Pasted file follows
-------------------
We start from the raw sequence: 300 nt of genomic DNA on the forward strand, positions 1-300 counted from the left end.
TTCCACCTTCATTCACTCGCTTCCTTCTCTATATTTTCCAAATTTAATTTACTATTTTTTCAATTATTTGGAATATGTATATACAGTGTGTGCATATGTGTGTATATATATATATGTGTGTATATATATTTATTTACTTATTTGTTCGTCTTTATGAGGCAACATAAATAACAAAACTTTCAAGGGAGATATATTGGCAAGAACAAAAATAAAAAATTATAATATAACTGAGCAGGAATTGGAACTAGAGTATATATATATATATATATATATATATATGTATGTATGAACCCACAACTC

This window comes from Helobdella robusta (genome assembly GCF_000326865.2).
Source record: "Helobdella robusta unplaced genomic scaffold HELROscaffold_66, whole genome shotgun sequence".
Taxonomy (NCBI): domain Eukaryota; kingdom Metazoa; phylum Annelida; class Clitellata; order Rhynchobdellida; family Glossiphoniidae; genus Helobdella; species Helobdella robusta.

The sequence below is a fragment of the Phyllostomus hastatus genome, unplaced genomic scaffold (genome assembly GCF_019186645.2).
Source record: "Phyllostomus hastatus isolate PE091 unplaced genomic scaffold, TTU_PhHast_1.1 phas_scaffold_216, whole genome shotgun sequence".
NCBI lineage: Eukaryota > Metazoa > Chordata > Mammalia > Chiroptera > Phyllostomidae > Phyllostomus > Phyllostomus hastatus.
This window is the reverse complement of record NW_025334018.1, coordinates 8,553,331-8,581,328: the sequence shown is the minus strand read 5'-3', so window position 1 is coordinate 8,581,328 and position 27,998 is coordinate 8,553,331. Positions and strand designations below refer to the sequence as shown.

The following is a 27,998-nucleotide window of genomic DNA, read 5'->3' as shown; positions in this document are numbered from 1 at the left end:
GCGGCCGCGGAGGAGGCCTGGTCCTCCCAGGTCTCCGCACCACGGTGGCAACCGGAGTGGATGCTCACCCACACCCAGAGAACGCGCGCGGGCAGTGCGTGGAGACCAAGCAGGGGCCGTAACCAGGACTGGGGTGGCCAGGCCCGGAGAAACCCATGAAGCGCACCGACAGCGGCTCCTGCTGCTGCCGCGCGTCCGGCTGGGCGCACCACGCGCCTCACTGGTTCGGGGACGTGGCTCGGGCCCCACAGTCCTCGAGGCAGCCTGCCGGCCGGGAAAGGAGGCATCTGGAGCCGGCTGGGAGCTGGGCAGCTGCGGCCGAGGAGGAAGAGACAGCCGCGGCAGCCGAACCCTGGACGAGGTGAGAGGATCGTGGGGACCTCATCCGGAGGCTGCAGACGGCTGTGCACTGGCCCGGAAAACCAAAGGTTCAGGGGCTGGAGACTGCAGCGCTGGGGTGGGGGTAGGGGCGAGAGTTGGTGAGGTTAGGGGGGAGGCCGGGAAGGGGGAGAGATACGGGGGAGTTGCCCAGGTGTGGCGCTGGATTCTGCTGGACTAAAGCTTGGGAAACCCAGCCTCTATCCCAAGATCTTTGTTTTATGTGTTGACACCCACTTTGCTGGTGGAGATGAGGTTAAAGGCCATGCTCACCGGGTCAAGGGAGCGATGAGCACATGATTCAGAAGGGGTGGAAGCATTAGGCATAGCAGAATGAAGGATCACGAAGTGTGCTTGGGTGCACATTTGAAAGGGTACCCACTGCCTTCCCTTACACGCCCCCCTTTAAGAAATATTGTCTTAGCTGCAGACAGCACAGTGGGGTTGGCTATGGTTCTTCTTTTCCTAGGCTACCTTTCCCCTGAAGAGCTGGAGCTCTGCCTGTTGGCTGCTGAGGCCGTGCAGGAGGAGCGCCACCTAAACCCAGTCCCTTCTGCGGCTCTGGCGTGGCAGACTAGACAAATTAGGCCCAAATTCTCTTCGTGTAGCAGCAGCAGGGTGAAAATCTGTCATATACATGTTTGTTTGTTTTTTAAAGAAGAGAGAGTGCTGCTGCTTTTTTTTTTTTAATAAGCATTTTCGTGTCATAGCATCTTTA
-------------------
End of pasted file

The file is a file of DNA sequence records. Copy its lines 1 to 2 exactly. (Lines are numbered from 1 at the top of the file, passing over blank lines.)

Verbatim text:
We start from the raw sequence: 300 nt of genomic DNA on the forward strand, positions 1-300 counted from the left end.
TTCCACCTTCATTCACTCGCTTCCTTCTCTATATTTTCCAAATTTAATTTACTATTTTTTCAATTATTTGGAATATGTATATACAGTGTGTGCATATGTGTGTATATATATATATGTGTGTATATATATTTATTTACTTATTTGTTCGTCTTTATGAGGCAACATAAATAACAAAACTTTCAAGGGAGATATATTGGCAAGAACAAAAATAAAAAATTATAATATAACTGAGCAGGAATTGGAACTAGAGTATATATATATATATATATATATATATATGTATGTATGAACCCACAACTC